Stick to an unrefined anti-inflammatory Mediterranean diet of good quality protein – meat, fish, especially oily fish (mackerel, sardines, salmon, herring and anchovies), seafood, olive oil, coconut oil, grass-fed organic butter, nuts, seeds, legumes, tofu, tempeh, all vegetables, especially dark green leafy vegetables, salad leaves, watercress, cucumber, rocket and the less acidic fruits ( no citrus, no tomatoes instead choose all berries eg: raspberries, blueberries, but not cranberries, coconut, bananas, dates, pears, watermelon, aaples, homemade applesauce, apricots, cherries, mango, melon.)
Have more LOW GI grains, wholegrain and wholemeal grains, brown rice, quinoa, buckwheat, oats and sweet potatoes which have a more blood sugar balancing effect on your body, contain more fibre and more nutrients.
Don’t Skip Meals eating 3 meals a day and 2 snacks protects your body from the damaging effects of unregulated blood sugar balance. The roller coaster effect of a refine, sugary diet and meal skipping on your cortisol levels. Over time this roller coaster effect leaves the body exhausted and stressed.
Identify food allergies – find out what foods might be irritating your gut and causing leaky gut. Order a Food Allergy or (IGg) kit via your nutritionist or naturopath. Check to see whether you need to have gluten and dairy free diet. Do you bloat when you eat gluten? Do you feel tired after eating gluten. Are there other foods you know give you symptoms – tomatoes, potatoes, aubergines – deadly nightshade family or certain nuts or legumes. An elimination diet, followed by a 4R or 5R gut healing programme can restore your digestive health and halt the inflammatory backlash of IBS, IBD, diarrheah or constipation. But get some help – some of you will need a FodMaps diet or a restricted fibre diet to start with. Those of you who already have auto-immune issues may need to be on an Auto-Immune diet – which cuts outs gluten, dairy grains and legumes. So seek support from a nutritionist or naturopath to properly guide you for a few months. As all of you will be individual. Some of you need to start the gut healing process more sensitively or intensely than others. Get guidance. Otherwise you’ll lose heart trying to interpret what your body’s sensitive to or not.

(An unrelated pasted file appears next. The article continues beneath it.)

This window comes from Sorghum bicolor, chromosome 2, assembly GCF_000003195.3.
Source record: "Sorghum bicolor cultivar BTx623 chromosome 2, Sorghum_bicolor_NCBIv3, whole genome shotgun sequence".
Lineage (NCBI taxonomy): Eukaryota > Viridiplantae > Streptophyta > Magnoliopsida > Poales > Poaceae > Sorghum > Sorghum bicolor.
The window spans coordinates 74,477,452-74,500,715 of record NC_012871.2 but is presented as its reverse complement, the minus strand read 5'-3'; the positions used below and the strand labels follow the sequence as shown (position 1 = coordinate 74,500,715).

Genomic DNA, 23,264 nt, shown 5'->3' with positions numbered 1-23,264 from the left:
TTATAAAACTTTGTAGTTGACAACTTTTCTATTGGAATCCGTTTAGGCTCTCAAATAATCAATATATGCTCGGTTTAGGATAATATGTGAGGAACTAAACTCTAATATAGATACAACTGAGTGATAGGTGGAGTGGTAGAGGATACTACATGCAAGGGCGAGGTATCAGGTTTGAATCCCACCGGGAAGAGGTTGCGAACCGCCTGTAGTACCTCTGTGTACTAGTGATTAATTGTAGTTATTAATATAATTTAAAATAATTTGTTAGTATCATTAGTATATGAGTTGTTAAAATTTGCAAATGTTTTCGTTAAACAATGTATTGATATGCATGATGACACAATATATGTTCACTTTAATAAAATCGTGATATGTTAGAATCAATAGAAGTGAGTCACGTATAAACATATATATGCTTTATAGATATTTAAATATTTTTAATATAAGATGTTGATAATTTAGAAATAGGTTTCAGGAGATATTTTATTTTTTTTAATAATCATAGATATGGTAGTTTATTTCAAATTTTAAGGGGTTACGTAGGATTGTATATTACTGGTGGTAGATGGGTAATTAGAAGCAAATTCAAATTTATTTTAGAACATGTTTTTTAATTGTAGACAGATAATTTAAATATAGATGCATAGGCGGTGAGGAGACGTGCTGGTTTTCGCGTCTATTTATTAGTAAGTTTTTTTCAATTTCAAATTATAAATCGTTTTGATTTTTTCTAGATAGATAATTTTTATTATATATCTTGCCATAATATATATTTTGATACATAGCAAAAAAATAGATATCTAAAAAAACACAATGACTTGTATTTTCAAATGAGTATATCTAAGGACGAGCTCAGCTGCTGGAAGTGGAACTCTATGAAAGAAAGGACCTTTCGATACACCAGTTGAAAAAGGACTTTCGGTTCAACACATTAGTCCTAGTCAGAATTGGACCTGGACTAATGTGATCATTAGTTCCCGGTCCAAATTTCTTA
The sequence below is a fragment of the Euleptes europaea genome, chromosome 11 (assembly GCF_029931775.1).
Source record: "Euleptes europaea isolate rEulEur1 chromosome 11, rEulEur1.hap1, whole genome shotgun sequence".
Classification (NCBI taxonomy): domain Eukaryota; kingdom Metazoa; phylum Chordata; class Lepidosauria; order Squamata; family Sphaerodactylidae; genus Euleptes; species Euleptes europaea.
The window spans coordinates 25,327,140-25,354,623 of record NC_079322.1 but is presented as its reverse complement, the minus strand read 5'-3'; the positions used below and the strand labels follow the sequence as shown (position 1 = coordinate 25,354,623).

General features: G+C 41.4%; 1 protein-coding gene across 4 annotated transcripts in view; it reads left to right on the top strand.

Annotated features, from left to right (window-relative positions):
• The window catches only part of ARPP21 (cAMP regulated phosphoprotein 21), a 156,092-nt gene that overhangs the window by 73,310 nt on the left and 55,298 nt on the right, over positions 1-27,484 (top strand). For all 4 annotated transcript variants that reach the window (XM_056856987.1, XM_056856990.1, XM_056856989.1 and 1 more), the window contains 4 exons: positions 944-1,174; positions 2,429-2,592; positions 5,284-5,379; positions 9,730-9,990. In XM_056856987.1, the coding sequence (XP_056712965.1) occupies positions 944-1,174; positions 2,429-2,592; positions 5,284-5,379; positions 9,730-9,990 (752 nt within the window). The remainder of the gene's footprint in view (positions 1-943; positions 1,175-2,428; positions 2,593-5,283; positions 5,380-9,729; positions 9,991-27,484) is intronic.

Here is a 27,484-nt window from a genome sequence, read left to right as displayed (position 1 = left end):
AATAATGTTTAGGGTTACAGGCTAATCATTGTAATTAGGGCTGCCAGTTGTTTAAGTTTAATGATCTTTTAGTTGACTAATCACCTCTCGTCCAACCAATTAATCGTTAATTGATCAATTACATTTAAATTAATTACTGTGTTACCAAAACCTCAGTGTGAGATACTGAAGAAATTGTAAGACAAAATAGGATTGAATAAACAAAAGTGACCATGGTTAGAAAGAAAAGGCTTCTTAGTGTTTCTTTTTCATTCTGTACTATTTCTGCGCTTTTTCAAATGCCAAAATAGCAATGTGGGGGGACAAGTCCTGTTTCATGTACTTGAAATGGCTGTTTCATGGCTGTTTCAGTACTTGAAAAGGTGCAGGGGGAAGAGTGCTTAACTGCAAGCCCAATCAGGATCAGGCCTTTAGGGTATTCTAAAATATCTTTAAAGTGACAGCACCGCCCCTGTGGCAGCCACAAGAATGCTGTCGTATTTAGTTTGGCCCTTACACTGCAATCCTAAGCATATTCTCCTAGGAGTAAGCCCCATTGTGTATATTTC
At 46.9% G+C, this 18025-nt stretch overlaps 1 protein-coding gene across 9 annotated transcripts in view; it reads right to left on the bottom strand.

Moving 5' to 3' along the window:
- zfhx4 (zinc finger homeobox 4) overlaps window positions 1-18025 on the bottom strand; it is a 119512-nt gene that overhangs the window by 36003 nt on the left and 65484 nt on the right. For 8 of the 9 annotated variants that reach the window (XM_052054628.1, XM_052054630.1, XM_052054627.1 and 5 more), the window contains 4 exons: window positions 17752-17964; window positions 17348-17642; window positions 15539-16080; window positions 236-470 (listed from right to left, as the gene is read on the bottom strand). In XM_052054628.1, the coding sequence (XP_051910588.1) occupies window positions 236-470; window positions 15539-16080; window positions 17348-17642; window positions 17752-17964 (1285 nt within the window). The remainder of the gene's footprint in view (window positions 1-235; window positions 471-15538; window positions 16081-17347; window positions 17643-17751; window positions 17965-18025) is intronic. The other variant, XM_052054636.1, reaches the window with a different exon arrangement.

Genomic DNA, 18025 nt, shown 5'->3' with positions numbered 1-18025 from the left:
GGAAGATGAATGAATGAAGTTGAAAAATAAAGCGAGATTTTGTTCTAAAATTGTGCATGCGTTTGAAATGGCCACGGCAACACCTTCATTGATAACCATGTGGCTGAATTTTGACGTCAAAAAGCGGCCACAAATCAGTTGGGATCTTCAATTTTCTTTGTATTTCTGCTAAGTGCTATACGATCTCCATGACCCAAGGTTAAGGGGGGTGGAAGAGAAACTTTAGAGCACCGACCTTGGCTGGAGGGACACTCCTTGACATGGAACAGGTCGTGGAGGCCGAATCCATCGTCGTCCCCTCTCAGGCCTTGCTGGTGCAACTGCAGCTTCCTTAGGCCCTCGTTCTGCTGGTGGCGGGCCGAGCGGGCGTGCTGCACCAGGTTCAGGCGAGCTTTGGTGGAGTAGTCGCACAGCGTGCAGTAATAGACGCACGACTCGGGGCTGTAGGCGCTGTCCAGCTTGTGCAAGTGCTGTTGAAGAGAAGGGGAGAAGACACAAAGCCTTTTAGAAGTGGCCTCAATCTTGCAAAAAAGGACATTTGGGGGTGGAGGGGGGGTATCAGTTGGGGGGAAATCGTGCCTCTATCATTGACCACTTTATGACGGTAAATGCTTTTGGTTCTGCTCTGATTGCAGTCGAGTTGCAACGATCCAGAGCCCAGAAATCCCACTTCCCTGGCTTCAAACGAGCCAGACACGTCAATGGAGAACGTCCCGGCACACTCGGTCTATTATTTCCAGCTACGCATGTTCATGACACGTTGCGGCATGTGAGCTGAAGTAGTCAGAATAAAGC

Hydrate well –It’s important to drink at least 6-8 glasses of water per day to stay hydrated, reduce inflammation, stave off constipation and keeping urine from becoming too concentrated and acidic. Sipping fluids throughout the day can keep the body more hydrated and lessen trips to the bladder. Most inflammatory pain conditions become more noticeable at night when we’re trying to sleep. The more hydrated and calmed the inflamed walls of your bladder are before you go to bed the less pain and the more sleep you’ll have.
Drink plenty of herbal teas – preferable loose leaf relaxing teas, chamomile, lavender, cinnamon, turmeric, fennel, calendula, lemon balm or verbena, mint, valerian, rose buds, hops, spearmint and (DGL) licorice will all help down regulate, or switch of the pain pathways and allow your bladder repair. Cucumber water – strips of cucumber, use a vegetable peeler, in a jug of water. Parsley and cornsilk are also wonderfully soothing for the bladder.
The herb Gotu Kola is an adaptogenic herb which supports adrenal and nervous system health and has also been shown to heal ulcerations of the bladder wall in IC.